NIMA plans massive outsourcing project

The Defense Department's National Imagery and Mapping Agency plans to pump

at least $850 million into a massive outsourcing initiative, according to

the agency's top officer.

NIMA director Army Lt. Gen. James King said the agency has outlined for

Congress a plan for future battlefield visualization programs that includes

an estimated $1 billion in requirements, 85 percent of which will be attained

through outsourced contracts with private firms.

The move is part of a fundamental change in the way NIMA does business,

according to King, who spoke Monday at the second annual Symposium on Information

Assurance and Battlefield Visualization, sponsored by the Association of

the U.S. Army and the Association of Old Crows.

"NIMA wants to be an information provider," King said. "It's more than just

a map. [It's] being able to digitize the Earth's natural and man-made features."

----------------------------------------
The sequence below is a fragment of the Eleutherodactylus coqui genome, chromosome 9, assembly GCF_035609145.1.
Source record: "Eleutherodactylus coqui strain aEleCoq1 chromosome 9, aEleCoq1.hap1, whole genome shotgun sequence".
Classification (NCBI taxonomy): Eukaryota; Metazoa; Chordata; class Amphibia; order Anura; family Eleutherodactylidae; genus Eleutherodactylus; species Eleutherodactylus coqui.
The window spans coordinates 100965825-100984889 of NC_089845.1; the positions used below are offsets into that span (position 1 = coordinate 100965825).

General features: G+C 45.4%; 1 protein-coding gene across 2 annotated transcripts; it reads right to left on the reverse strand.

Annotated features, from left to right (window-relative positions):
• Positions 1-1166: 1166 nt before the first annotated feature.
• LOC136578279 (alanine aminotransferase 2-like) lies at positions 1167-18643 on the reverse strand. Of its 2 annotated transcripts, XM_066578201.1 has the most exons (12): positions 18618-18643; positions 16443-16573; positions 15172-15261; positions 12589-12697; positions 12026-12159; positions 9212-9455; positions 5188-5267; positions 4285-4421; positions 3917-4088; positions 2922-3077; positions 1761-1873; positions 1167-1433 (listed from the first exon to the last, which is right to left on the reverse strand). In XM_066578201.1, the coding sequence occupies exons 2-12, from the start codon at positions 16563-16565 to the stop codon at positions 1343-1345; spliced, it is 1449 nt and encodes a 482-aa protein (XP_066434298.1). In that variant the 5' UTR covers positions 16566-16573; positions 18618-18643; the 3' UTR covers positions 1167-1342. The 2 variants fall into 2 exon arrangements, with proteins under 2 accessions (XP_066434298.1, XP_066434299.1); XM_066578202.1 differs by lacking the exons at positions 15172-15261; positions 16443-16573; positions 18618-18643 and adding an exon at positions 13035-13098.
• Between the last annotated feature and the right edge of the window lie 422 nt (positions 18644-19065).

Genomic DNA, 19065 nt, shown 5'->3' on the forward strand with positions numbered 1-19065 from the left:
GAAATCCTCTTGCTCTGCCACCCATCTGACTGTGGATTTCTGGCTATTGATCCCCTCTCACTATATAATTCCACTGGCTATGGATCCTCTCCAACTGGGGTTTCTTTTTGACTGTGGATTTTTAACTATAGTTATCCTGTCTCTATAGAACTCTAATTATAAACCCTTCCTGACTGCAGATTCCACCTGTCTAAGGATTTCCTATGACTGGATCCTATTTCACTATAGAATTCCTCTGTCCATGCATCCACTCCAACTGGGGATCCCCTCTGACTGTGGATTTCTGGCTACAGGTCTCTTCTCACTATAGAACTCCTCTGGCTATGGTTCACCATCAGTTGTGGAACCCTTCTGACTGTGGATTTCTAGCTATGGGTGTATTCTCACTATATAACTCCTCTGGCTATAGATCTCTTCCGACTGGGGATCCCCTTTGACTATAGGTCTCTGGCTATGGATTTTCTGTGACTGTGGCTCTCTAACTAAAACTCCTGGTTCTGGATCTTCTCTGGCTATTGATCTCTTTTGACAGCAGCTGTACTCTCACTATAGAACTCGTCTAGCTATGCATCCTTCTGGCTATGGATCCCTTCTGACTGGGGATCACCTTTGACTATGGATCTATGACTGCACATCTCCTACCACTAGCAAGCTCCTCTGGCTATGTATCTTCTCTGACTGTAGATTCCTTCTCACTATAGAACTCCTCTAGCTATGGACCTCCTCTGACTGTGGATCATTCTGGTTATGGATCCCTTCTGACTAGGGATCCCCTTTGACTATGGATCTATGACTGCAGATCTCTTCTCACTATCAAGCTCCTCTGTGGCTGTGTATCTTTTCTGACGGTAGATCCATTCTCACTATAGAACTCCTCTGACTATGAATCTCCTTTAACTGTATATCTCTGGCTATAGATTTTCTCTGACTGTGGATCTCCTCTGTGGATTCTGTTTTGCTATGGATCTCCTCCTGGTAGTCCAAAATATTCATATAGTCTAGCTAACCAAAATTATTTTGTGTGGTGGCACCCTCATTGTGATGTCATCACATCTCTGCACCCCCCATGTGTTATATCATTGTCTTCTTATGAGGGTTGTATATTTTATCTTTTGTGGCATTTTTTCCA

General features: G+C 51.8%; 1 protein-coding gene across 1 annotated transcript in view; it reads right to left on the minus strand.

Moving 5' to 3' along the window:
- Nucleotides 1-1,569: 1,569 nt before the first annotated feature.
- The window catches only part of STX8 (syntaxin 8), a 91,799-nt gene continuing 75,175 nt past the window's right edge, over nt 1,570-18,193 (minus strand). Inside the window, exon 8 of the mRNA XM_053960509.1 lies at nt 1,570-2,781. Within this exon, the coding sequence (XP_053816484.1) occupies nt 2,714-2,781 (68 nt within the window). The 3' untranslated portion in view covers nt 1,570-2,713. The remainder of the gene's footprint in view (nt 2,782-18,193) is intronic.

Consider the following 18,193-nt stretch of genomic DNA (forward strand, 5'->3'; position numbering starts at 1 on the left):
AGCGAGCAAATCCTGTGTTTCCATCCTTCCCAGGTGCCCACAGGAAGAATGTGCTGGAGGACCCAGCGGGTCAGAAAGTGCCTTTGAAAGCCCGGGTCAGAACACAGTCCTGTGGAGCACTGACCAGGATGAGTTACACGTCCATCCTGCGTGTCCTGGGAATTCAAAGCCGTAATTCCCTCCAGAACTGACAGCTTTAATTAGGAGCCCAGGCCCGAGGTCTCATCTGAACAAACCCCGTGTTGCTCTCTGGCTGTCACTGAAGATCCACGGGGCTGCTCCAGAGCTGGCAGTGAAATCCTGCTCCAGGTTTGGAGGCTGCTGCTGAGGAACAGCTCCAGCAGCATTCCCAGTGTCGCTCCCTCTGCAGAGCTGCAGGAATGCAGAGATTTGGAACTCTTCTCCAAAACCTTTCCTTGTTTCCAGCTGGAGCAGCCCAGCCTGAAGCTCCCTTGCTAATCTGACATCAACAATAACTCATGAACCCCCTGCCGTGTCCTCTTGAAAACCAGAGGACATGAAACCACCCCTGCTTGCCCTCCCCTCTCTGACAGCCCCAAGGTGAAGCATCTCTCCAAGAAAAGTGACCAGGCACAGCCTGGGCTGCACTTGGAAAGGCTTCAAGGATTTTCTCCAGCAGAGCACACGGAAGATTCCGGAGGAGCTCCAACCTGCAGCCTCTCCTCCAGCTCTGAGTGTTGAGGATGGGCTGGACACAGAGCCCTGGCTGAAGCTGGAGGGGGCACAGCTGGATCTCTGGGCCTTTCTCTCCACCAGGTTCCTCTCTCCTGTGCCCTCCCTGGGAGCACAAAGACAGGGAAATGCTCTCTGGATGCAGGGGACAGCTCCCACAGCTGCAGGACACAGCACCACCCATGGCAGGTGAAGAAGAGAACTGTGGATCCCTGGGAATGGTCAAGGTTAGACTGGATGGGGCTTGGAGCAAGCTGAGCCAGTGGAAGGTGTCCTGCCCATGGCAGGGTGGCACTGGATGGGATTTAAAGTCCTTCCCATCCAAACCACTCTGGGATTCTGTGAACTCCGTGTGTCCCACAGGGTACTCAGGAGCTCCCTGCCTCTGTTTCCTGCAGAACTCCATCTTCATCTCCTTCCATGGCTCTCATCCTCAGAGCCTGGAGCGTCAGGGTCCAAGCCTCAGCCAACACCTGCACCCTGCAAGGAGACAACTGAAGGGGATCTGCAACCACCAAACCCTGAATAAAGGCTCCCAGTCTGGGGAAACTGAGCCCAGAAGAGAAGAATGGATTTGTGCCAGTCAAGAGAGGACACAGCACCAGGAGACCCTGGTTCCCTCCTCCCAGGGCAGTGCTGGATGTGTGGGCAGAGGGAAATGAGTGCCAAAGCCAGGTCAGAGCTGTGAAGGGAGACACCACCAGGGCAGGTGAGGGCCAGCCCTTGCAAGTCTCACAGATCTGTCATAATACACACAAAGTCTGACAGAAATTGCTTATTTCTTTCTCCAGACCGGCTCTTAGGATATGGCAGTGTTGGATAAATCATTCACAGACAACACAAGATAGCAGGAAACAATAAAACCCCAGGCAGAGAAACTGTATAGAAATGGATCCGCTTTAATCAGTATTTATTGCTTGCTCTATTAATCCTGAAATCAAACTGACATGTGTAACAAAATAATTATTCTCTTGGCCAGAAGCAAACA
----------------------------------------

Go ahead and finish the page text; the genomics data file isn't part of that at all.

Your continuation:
NIMA, which provides digital maps and imagery support to the military and

intelligence community, grew out of the merger between the Defense Mapping

Agency, the Central Imagery Office, the National Photographic Interpretation

Center and the imagery support offices within the CIA, the Defense Intelligence

Agency and the National Reconnaissance Office. Since its inception in 1996,

NIMA has increased outsourcing by 106 percent, according to King. "Progress

is here," he said. "This isn't a snivel drill."

Most of the upcoming outsourcing contracts will deal with production of

the agency's Digital Terrain Elevation Data modeling products, King said.

DTED is a uniform data standard used in the production of maps and imagery.

NIMA most recently produced a 3-D "fly through" of Albania for mission rehearsal

and planning prior to the military deploying to Kosovo as part of the international

peacekeeping mission.

The agency also has started development with the CIA on a prototype 3-D

urban dataset that promises a fully functional, 3-D, real-time, interactive

virtual urban environment database that the military would use in mission

planning and rehearsal.

"The databases matter," King said. "NIMA is moving out of hard-copy production."

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